23/09/2014 10:54 BST | Updated 14/11/2014 05:59 GMT

From Bletchley Park to 'Deny, Disrupt, Degrade, Deceive': an Inevitable Path?

By all accounts, The Imitation Game went down well at the Toronto Film Festival, with Benedict Cumberpatch taking a step sideways from his cutely homoerotic Sherlock, to bring us his version of the altogether more brilliant, more eccentric, more overtly gay Alan Turing.


As we all know, Turing was driven to suicide while the rest of his cohort at Bletchley Park languished in silence, prevented by a paranoid establishment from disclosing their part in the war effort.

The better part of fifty years passed before we were allowed to understand the depth and breadth of their achievement: the breaking of the Enigma and Geheimschreiber ciphers, the daily, nightly, mind-breaking mining of the ULTRA data that shortened the war by months, if not years, and saved tens of thousands of lives on both sides. (Image of Benedict Cumberbatch as Alan Turing courtesy of StudioCanal)

If our sexual morality was dodgy in those days, at least war was black and white. The good guys fought the bad guys and if we had any doubts that perhaps at some level we might be fighting for the grubby capitalist adventures of economic and scientific larceny, the discovery of the concentration camps and all that was associated with them, washed it away. What's 44 tons of blueprints and data shipped out of Germany in the post-war months when set aside the millions gassed, tortured and killed as lab rats in mindless, pointless data-fishing studies?

So how then, did we get from a collection of wartime heroes, to the GCHQ/NSA of the Edward Snowden revelations? From genuine, back-against-the-wall desperation and ingenuity to the creation of a data centre apparently designed to mine everything and hang onto it forever while at the same time, hacking the computers of the US Congress so that there is no capacity for oversight? How did we get to the point where 'Deny, Disrupt, Degrade, Deceive' was the accepted response to anyone who challenges the might of the NSA/GCHQ hegemony?


(Image courtesy of Trevor Paglen)

For that, we have to step back to the immediate post-war years, a time when Europe was in chaos, when civil wars wrought havoc in Greece, Italy, France, and threatened half a dozen other nations. It is probably not the case that the Soviet Union was hell bent on occupying the whole of Europe - if we in Britain were impoverished, the USSR was far more so - but we allowed those of the German Intelligence community who had agents within the Soviet camp to tell us that it was. They told us of a threat and gave us the means to counter it - namely themselves - and we took it. On the back of Operation Paperclip which saw the direct import into the US of 1600 Nazi scientists many of whom had actively supported the Third Reich and all it represented, we also imported, wholesale, important parts of the German intelligence agencies.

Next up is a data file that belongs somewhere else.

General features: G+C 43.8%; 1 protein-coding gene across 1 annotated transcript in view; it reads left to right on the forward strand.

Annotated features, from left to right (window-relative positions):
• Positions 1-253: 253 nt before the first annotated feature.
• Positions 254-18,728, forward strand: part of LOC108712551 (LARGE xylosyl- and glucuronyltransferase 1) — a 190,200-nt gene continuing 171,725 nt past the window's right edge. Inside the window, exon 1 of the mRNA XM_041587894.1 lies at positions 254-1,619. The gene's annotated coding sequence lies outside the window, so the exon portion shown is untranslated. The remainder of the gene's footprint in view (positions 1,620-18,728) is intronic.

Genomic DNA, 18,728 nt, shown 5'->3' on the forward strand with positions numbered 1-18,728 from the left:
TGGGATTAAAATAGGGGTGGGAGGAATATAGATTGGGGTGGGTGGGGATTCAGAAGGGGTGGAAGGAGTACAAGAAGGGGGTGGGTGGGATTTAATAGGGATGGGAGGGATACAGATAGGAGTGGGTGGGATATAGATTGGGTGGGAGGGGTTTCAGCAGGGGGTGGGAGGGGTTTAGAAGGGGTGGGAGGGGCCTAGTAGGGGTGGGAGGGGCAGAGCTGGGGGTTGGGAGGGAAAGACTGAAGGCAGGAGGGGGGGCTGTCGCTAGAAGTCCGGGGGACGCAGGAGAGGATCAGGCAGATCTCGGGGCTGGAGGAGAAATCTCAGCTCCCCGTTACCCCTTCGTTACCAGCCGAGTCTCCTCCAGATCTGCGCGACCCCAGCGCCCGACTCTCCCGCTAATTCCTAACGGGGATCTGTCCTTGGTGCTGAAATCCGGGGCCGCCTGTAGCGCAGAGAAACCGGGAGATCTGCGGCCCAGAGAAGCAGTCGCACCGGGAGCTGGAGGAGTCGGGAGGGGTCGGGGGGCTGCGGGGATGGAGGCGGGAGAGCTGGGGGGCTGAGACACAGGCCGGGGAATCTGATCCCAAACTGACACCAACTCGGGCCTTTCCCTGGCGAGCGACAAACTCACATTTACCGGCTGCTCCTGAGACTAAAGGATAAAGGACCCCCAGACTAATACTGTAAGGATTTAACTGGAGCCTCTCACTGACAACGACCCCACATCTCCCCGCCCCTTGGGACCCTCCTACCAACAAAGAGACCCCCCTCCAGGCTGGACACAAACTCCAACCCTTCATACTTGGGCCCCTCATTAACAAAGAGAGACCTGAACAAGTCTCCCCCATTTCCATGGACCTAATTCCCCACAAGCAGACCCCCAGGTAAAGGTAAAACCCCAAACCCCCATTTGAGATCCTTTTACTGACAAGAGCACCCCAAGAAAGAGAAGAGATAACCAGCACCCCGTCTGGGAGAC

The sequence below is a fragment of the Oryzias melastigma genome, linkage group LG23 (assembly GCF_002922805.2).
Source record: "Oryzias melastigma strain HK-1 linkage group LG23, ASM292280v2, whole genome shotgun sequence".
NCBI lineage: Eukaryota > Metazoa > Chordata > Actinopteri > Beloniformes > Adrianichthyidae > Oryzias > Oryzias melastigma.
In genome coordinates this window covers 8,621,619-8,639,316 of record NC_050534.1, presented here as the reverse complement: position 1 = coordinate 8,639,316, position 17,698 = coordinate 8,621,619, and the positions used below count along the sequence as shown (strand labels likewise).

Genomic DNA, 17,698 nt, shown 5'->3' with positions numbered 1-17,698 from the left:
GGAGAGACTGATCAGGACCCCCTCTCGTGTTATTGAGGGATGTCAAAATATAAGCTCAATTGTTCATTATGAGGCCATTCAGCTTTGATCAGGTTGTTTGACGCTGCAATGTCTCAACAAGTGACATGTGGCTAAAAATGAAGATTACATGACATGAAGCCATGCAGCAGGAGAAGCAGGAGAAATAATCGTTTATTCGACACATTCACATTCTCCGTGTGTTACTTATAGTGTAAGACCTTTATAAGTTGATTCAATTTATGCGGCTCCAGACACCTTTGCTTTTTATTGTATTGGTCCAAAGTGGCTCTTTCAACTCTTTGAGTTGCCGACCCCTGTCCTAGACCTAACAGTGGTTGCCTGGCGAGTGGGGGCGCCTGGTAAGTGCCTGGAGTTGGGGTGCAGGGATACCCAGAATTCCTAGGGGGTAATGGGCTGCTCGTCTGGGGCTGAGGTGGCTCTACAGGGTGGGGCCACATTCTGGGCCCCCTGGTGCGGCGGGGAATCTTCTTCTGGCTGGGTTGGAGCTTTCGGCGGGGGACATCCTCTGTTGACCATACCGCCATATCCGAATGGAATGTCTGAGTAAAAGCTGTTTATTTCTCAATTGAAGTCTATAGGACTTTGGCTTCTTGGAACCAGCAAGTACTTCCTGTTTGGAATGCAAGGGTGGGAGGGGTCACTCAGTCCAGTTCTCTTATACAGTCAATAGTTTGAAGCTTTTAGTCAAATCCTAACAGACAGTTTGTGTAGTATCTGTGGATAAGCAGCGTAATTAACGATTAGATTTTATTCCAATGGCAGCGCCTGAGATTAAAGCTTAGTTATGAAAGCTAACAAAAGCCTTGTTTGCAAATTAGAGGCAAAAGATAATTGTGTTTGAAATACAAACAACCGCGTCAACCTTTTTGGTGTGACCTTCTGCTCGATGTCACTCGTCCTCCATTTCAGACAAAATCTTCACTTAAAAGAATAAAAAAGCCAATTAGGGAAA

The Gehlen Organisaton was the most obvious result: a gathering of Nazi ideologues pursuing their anti-Slavic agenda largely unchanged, and dragging the west with them. 'Are you now or have you ever been, a Communist?' (for details, I recommend Christopher Simpson's Blowback.)

And we took in Klaus Barbie. If you're looking for one single pointer to the moment when the Intelligence agencies of the US and UK lost their moral compass, this is it.


(Wartime Image: public domain)

Barbie was a sadist of terrifying depravity. You don't want the details - and if you do, you can follow the link - but there is no possible way anyone could have pretended either ignorance of his behaviour or that it was defensible. Knowing who he was, and what he was, the UK intelligence agencies, and then, after 1947, the CIA, took him in, took him on, gave him protection and, in 1955, when the French were getting just a bit too close for comfort, got him out down the rat lines to Bolivia, to continue pretty much unchanged the behaviour he had displayed in France.

He wasn't alone, by any means, but he serves as a suitable example and his survival beyond the Nuremberg Trials poses a straightforward question: What happens to the political and moral soul of a nation - of two nations, the UK and the US - if we import into our scientific and intelligence communities, and through them into our body politic and commercial, individuals who espouse virulently fascist politics?

We are living the reactionary, Libertarian result. In many ways, it's not surprising that Guantanemo Bay exists, or that the venal reality of Abu Ghraib came to light, only that they took so long to happen. Similarly, if your thinking is shaped by men who worked for the SS, whose lives were shaped by the implementation of a police state, then the creation of the Utah Data Centre and the NSA-GCHQ global surveillance are natural responses.

I suspect that none of those currently at the front end has much clue as to their antecedents. They largely, I imagine, consider themselves to be the good guys, holding at bay the rampant hordes of barbarians who would destroy their culture. Klaus Barbie, I have no doubt, felt much the same.

Manda Scott is an author and Chair of the Historical Writers' Association. She is Programming Chair of the Harrogate History Festival, where she'll be appearing with Elizabeth Chadwick, Bernard Cornwell, Irving Finkel, Conn Iggulden, Peter Snow, James Naughtie and Sandi Toksvig. For tickets and a full programme, visit: or Box Office: 01423 562 303